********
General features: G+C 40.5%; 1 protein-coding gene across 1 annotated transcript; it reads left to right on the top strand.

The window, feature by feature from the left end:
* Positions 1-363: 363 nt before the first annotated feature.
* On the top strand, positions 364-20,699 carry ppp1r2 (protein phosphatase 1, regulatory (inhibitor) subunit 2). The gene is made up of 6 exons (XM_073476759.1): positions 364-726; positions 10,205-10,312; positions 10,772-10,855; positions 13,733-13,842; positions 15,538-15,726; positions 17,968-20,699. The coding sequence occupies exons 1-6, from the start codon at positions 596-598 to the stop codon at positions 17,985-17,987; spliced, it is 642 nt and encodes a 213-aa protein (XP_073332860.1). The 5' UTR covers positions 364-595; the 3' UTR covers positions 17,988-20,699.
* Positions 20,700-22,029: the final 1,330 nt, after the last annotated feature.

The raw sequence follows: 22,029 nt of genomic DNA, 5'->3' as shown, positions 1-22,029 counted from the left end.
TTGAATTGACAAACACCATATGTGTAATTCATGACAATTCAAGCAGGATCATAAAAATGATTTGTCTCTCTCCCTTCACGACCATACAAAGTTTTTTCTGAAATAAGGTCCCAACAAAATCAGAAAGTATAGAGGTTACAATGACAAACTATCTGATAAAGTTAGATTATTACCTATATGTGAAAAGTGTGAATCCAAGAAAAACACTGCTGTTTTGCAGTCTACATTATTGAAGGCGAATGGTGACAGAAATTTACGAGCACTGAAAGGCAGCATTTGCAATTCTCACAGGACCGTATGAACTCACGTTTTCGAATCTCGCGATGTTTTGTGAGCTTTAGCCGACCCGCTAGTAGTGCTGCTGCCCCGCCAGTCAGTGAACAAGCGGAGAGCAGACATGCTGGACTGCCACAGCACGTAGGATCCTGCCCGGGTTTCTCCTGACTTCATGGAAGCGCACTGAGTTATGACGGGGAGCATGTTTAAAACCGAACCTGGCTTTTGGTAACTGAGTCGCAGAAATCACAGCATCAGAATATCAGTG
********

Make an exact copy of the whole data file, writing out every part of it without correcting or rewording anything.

General features: G+C 40.5%; 1 protein-coding gene across 1 annotated transcript; it reads left to right on the top strand.

The window, feature by feature from the left end:
* Positions 1-363: 363 nt before the first annotated feature.
* On the top strand, positions 364-20,699 carry ppp1r2 (protein phosphatase 1, regulatory (inhibitor) subunit 2). The gene is made up of 6 exons (XM_073476759.1): positions 364-726; positions 10,205-10,312; positions 10,772-10,855; positions 13,733-13,842; positions 15,538-15,726; positions 17,968-20,699. The coding sequence occupies exons 1-6, from the start codon at positions 596-598 to the stop codon at positions 17,985-17,987; spliced, it is 642 nt and encodes a 213-aa protein (XP_073332860.1). The 5' UTR covers positions 364-595; the 3' UTR covers positions 17,988-20,699.
* Positions 20,700-22,029: the final 1,330 nt, after the last annotated feature.

The raw sequence follows: 22,029 nt of genomic DNA, 5'->3' as shown, positions 1-22,029 counted from the left end.
TTGAATTGACAAACACCATATGTGTAATTCATGACAATTCAAGCAGGATCATAAAAATGATTTGTCTCTCTCCCTTCACGACCATACAAAGTTTTTTCTGAAATAAGGTCCCAACAAAATCAGAAAGTATAGAGGTTACAATGACAAACTATCTGATAAAGTTAGATTATTACCTATATGTGAAAAGTGTGAATCCAAGAAAAACACTGCTGTTTTGCAGTCTACATTATTGAAGGCGAATGGTGACAGAAATTTACGAGCACTGAAAGGCAGCATTTGCAATTCTCACAGGACCGTATGAACTCACGTTTTCGAATCTCGCGATGTTTTGTGAGCTTTAGCCGACCCGCTAGTAGTGCTGCTGCCCCGCCAGTCAGTGAACAAGCGGAGAGCAGACATGCTGGACTGCCACAGCACGTAGGATCCTGCCCGGGTTTCTCCTGACTTCATGGAAGCGCACTGAGTTATGACGGGGAGCATGTTTAAAACCGAACCTGGCTTTTGGTAACTGAGTCGCAGAAATCACAGCATCAGAATATCAGTG